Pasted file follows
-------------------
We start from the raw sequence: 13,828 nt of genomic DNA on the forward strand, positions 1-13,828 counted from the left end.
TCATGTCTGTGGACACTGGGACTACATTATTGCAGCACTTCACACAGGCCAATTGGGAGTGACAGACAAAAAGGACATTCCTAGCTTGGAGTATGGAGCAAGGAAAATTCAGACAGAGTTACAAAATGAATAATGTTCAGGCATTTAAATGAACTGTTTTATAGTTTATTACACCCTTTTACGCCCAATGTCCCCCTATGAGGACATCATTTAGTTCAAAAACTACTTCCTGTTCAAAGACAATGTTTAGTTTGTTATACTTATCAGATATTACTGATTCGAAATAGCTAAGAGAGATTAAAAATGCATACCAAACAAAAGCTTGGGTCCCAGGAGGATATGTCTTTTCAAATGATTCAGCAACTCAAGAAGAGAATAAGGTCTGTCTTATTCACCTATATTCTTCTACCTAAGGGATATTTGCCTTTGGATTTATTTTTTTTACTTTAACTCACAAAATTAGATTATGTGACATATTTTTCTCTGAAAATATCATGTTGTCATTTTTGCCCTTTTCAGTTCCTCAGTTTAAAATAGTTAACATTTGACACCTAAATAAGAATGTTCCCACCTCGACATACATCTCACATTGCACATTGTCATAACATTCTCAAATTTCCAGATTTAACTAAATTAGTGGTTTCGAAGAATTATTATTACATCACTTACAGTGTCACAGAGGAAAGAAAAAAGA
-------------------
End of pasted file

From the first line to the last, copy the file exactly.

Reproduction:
We start from the raw sequence: 13,828 nt of genomic DNA on the forward strand, positions 1-13,828 counted from the left end.
TCATGTCTGTGGACACTGGGACTACATTATTGCAGCACTTCACACAGGCCAATTGGGAGTGACAGACAAAAAGGACATTCCTAGCTTGGAGTATGGAGCAAGGAAAATTCAGACAGAGTTACAAAATGAATAATGTTCAGGCATTTAAATGAACTGTTTTATAGTTTATTACACCCTTTTACGCCCAATGTCCCCCTATGAGGACATCATTTAGTTCAAAAACTACTTCCTGTTCAAAGACAATGTTTAGTTTGTTATACTTATCAGATATTACTGATTCGAAATAGCTAAGAGAGATTAAAAATGCATACCAAACAAAAGCTTGGGTCCCAGGAGGATATGTCTTTTCAAATGATTCAGCAACTCAAGAAGAGAATAAGGTCTGTCTTATTCACCTATATTCTTCTACCTAAGGGATATTTGCCTTTGGATTTATTTTTTTTACTTTAACTCACAAAATTAGATTATGTGACATATTTTTCTCTGAAAATATCATGTTGTCATTTTTGCCCTTTTCAGTTCCTCAGTTTAAAATAGTTAACATTTGACACCTAAATAAGAATGTTCCCACCTCGACATACATCTCACATTGCACATTGTCATAACATTCTCAAATTTCCAGATTTAACTAAATTAGTGGTTTCGAAGAATTATTATTACATCACTTACAGTGTCACAGAGGAAAGAAAAAAGA